There was a time when San Franciscans had more to fear than trans fats, luxury condos, and a playboy mayor's sexual indiscretions. In the runup to World War II, the threat of an invasion of the U.S. mainland via the Pacific seemed so severe that heavy armaments and concrete bunkers were built up along the Bay Area coastline.
Three batteries intended to house 16-inch guns — capable of firing munitions weighing more than two tons over a distance of 25 miles — were built in Marin County and San Francisco. Two of these installations are still open to the public: Battery Richmond P. Davis at Fort Funston and Battery Townsley, near Rodeo Beach in the Marin Headlands.
But it is the third battery — never fully built, since American success in the war overtook its construction schedule — that attracted more fascination and controversy than its brethren. Known simply as Battery Construction 129, it consists of an extensive bunker that has been formally off-limits to the public for decades.
Yet a growing cult of explorers has flocked to the battery over that time. Candles, tables, empty beer bottles, and a whole lot of graffiti all found their way into the pitch-black recesses of the underground facility. A film crew from the History Channel even visited the site, broadcasting a show on it in 2009. All this attention led National Park Service officials, who now control the land in which it was built, to permanently seal off the bunker by shoving massive chunks of concrete and other debris into its secret entrance two weeks ago.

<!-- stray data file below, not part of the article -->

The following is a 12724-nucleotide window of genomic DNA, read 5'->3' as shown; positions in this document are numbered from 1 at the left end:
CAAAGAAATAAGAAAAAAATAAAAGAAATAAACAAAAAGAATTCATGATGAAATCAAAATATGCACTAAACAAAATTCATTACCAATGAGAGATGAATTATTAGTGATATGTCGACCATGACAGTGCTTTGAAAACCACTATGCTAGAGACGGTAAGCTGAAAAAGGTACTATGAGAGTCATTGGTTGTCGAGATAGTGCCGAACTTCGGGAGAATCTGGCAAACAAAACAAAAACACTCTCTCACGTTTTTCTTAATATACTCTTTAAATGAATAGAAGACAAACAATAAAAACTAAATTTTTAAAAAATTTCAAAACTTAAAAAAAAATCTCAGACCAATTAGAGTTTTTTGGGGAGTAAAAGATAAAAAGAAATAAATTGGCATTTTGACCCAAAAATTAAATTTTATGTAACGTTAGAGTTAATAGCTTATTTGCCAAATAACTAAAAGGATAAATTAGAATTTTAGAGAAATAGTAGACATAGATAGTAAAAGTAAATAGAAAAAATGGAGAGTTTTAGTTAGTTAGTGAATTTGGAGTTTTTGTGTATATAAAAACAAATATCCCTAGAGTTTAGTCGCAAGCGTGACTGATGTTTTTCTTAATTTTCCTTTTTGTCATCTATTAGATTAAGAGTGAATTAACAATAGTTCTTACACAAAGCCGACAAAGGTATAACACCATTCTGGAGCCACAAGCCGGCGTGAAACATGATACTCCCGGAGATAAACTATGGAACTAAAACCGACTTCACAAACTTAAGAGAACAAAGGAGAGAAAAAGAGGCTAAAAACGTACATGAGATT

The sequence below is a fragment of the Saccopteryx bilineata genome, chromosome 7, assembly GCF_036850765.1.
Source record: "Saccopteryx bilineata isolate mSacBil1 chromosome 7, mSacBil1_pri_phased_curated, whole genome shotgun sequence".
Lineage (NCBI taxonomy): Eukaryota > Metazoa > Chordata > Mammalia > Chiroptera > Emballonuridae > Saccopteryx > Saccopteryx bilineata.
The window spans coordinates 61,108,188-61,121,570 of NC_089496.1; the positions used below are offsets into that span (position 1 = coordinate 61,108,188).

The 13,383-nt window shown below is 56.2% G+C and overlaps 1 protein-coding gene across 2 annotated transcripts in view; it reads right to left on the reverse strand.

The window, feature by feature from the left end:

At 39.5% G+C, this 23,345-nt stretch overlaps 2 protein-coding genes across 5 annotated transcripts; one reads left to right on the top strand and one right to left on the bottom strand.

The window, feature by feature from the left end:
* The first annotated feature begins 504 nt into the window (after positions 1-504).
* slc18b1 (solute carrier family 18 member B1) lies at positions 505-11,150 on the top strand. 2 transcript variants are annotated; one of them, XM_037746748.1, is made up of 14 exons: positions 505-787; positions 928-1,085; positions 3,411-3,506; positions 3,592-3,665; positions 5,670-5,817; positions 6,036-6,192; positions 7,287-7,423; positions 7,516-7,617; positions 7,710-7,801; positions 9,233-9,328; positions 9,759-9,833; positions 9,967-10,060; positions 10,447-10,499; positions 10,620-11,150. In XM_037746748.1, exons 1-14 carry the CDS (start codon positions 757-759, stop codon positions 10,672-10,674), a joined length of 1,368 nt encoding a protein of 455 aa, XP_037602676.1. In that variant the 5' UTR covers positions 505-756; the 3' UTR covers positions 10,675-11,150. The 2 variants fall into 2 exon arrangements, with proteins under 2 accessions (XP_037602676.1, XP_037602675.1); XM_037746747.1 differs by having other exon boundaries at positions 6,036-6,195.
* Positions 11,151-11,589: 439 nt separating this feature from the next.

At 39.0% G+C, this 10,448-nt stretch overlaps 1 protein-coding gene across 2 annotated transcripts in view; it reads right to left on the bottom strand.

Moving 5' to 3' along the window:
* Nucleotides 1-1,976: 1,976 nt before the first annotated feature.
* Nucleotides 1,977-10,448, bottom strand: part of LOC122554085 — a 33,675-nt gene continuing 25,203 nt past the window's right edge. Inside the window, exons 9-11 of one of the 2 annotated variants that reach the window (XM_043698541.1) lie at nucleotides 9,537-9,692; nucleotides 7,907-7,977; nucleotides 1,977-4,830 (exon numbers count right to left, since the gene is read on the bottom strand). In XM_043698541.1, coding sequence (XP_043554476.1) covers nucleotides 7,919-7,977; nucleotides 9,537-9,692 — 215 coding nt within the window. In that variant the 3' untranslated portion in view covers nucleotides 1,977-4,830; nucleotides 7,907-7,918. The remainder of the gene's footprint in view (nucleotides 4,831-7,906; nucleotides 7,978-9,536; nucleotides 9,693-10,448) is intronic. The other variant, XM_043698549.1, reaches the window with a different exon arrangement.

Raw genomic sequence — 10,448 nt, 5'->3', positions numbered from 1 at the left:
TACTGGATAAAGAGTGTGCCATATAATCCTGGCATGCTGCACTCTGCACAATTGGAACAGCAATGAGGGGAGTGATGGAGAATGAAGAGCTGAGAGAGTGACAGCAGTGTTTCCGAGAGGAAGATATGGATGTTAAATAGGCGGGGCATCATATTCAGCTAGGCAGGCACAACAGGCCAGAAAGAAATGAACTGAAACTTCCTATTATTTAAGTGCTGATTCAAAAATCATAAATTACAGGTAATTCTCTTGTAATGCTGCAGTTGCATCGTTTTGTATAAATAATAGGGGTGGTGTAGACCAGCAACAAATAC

Alexandra Picavet, spokeswoman for the Golden Gate National Recreation Area (GGNRA), said the entryway to the area, a long air vent down which visitors descended, was an accident waiting to happen. "The air vents were never meant to have people climbing in and out of them," she says. "It was a very unsafe entry." (The doors to the facility were long ago sealed off.) While Picavet says she had no information on injuries specifically related to Battery Construction 129, she asserts there have been multiple head injuries and broken bones related to bunker exploration in the GGNRA.
The closure of the bunker has prompted complaints on various online forums among Bay Area residents, some of whom say they recall visiting the space as long ago as the 1970s. But another unfortunate Park Service action linked to the site has attracted less attention. Picavet says the bunker is being sealed off now because it will soon become more conspicuous to visitors: The Park Service plans in December to raze the Monterey pines that now spread thickly across Hawk Hill, where the battery is located.
Picavet says these trees are "not native, and they're not historic." But they sure are nice to look at, lending a serene atmosphere and fragrant blanket of pine needles to the area surrounding Hawk Hill. Come the end of this year, it appears that the Marin Headlands will actually be losing two nonnative attractions.